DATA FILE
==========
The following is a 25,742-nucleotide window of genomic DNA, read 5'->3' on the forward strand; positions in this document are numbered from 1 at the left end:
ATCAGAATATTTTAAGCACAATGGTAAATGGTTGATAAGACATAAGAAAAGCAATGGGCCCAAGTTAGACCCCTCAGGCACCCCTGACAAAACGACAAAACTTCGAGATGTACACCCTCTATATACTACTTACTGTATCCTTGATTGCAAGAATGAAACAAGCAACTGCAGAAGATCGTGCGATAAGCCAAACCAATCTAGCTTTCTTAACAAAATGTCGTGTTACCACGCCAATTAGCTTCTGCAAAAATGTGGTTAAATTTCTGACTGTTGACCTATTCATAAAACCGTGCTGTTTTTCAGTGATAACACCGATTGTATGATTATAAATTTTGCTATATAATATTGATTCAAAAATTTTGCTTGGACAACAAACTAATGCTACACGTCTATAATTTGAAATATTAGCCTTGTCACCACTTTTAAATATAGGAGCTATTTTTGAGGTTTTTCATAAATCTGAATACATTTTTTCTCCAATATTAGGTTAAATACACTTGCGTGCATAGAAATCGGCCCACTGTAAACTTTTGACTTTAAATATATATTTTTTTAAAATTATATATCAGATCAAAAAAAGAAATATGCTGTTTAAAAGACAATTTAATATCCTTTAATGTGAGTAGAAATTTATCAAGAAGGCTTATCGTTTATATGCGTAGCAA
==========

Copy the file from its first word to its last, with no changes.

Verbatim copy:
The following is a 25,742-nucleotide window of genomic DNA, read 5'->3' on the forward strand; positions in this document are numbered from 1 at the left end:
ATCAGAATATTTTAAGCACAATGGTAAATGGTTGATAAGACATAAGAAAAGCAATGGGCCCAAGTTAGACCCCTCAGGCACCCCTGACAAAACGACAAAACTTCGAGATGTACACCCTCTATATACTACTTACTGTATCCTTGATTGCAAGAATGAAACAAGCAACTGCAGAAGATCGTGCGATAAGCCAAACCAATCTAGCTTTCTTAACAAAATGTCGTGTTACCACGCCAATTAGCTTCTGCAAAAATGTGGTTAAATTTCTGACTGTTGACCTATTCATAAAACCGTGCTGTTTTTCAGTGATAACACCGATTGTATGATTATAAATTTTGCTATATAATATTGATTCAAAAATTTTGCTTGGACAACAAACTAATGCTACACGTCTATAATTTGAAATATTAGCCTTGTCACCACTTTTAAATATAGGAGCTATTTTTGAGGTTTTTCATAAATCTGAATACATTTTTTCTCCAATATTAGGTTAAATACACTTGCGTGCATAGAAATCGGCCCACTGTAAACTTTTGACTTTAAATATATATTTTTTTAAAATTATATATCAGATCAAAAAAAGAAATATGCTGTTTAAAAGACAATTTAATATCCTTTAATGTGAGTAGAAATTTATCAAGAAGGCTTATCGTTTATATGCGTAGCAA